I taught 24 years in a K-12 school at Circleville WV, that had an enrollment of around 200 students. Then the two high schools in the county consolidated and I taught 10 more years at Pendleton County High School. I taught English 11/12, AP English, yearbook and newspaper, speech and drama, and Appalachian Literature and Culture.  I also taught English 101 and 102 for Potomac State College and Eastern WV Community and Technical College.  For several summers I taught English for the Upward Bound program at Davis and Elkins College.

How did your journey begin as a basket weaver?  Are you interested in other avenues of artistry?

When I was in high school, WV Extension sponsored Heritage Weekends to get students interested in Appalachian music, dance, and crafts.  From that time on, I was hooked.  I made my first basket with a friend, and then as a 4-H leader, I began attending craft weekend at Jackson’s Mill State 4-H Camp where I learned from Barbour County 4-H agent John Lloyd how to make a variety of baskets and how to do reed chair bottoms.

I had a group of students around 1981 at Circleville High School who convinced me that we could do an Appalachian Class after we had performed Jesse Stuart’s “The Thread That Runs So True” as their junior class play.  After receiving permission from the county to add the class, we gathered apples, made cider to sell, and purchased our textbooks - “Voice from the Hills” by Higgs and Manning which had been recommended by Berea College.  From that time until I retired, each class learned how to make a basket and how to do chair bottoms as my personal effort to see that these skills did not die.

Tell us what inspires you and how you developed the artistic basket(s) that you entered in the gallery.

I like to look at patterns and then see if I can make them.  I liked this basket because it had a swing handle, and the autumn metal leaves added to the overall effect.  Some baskets I’ve made because of their names, like the Sunday Go to Meeting basket which women would take to church. They carried whatever they needed, covering the top with a handkerchief. 

What is the best artist advice that you’ve been given by an artist or anyone?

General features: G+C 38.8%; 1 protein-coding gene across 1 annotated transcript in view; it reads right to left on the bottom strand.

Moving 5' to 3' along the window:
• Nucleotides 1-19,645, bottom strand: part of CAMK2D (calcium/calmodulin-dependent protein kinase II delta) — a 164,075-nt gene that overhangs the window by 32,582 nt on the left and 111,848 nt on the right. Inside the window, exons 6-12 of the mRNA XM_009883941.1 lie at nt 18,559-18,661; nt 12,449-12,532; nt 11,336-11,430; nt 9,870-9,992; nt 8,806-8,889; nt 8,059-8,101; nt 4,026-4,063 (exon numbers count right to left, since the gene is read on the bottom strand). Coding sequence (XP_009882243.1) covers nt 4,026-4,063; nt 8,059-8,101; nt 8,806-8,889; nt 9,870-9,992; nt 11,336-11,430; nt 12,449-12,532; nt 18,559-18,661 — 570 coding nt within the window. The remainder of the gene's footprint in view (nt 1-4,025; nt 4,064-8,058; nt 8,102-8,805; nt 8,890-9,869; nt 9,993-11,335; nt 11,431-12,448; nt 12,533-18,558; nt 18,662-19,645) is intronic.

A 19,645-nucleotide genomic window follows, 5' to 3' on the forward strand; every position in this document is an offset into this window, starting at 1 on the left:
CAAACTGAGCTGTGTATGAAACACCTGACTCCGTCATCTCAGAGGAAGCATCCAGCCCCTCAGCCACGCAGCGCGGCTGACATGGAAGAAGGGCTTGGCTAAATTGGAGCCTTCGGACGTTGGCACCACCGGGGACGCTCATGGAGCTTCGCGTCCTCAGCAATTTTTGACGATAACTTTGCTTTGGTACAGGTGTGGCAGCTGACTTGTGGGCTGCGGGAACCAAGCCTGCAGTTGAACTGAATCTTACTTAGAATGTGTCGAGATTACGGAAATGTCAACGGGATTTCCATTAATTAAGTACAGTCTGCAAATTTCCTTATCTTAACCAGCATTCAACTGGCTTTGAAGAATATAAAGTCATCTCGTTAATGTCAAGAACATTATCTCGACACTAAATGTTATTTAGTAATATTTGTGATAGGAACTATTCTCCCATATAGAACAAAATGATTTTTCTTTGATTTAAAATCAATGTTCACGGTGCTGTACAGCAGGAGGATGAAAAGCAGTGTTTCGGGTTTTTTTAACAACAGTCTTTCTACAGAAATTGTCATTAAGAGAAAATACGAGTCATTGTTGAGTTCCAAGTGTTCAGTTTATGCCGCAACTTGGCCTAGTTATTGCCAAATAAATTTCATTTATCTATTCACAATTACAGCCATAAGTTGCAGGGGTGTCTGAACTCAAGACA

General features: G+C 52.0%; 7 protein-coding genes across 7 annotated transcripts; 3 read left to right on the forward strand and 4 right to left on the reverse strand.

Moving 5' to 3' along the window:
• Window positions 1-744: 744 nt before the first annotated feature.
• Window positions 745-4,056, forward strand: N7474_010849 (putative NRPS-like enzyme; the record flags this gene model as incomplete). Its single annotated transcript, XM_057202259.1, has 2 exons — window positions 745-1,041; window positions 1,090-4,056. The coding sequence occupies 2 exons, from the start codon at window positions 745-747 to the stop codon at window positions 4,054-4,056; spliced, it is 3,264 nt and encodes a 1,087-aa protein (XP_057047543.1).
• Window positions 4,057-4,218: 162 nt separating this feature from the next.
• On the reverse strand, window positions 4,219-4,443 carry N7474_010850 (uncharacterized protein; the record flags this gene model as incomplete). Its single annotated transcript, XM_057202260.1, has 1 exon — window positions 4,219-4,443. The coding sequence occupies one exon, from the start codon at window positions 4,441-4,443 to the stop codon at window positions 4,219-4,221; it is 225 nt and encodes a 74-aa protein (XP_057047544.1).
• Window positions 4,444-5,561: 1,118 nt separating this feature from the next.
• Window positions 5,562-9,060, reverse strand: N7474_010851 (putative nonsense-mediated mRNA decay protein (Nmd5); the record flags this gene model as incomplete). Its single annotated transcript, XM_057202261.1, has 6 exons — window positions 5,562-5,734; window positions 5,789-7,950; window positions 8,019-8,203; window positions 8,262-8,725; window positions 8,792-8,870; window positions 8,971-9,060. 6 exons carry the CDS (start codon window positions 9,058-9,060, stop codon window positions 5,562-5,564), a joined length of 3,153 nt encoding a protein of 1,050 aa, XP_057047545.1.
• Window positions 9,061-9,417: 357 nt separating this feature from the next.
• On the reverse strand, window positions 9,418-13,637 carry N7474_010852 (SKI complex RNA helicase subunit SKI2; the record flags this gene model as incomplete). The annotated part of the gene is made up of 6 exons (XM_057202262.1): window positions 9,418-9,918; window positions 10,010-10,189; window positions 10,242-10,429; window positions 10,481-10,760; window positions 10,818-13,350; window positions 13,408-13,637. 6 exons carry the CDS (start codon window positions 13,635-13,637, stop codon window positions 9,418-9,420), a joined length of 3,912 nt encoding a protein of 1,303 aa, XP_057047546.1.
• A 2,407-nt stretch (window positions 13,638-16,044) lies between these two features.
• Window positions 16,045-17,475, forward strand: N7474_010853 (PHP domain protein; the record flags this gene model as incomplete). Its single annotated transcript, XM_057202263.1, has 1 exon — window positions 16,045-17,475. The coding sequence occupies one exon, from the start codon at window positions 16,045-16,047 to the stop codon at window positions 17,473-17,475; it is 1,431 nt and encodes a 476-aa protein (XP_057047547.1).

You just need to try—nothing goes wrong when you are trying a new project that can’t be fixed.  Fix it, and go on to finish what you are doing.  I had students who would say, “This is wrong, but I don’t want to take it out.” I would reply, “You will be much happier at the end, if you do.”  Then, together, we would fix it. 

What does the value of the creative arts in education mean to you?

The last two years that I taught, 2006-2008, I was part of a team of teachers (art, music, and drama) that were trained by the WV State Department of Education to go into counties in my RESA to do in-service training on how to incorporate the arts into every classroom.  This was very important to me, because often other teachers do not see a need for the arts.  We all wore buttons that said ART—Ask for More.”

Is the anything else you’d like us to know?

My theme this biennium as WVSO President is “DKG Proud. Proud Women Educators. Proud West Virginians. Proud Appalachians.”  I am planning to work my love for this state and Appalachia into everything that I do.  We are having our Leadership Conference at a beautiful state park where we will have music for the social time on Friday night by the Dulcimer Dames, and we plan to ask local artists and craftsmen to set up during that time.  We are going to work on a speaker’s bureau highlighting writers and artists from our DKG chapters and from the state.

Final thoughts…..

So, the next time you look at a basket; small or large, intricate or simple-weave, think about the artistry that went into its creation.  The Arts & Humanities Jury Committee loves the varied artists and their enthusiasm for the specific medium that we see in the submission process for the Art Gallery.  Vickie Skavenski is no exception.  Her passionate longevity for the craft and willingness to share her talents are truly a treasure for our DKG organization.  Vickie’s basketry will be enjoyed by many for decades to come.  Without a doubt, this WVSO President will be a successful leader as a proud West Virgina DKG sister, educator, and Appalachian.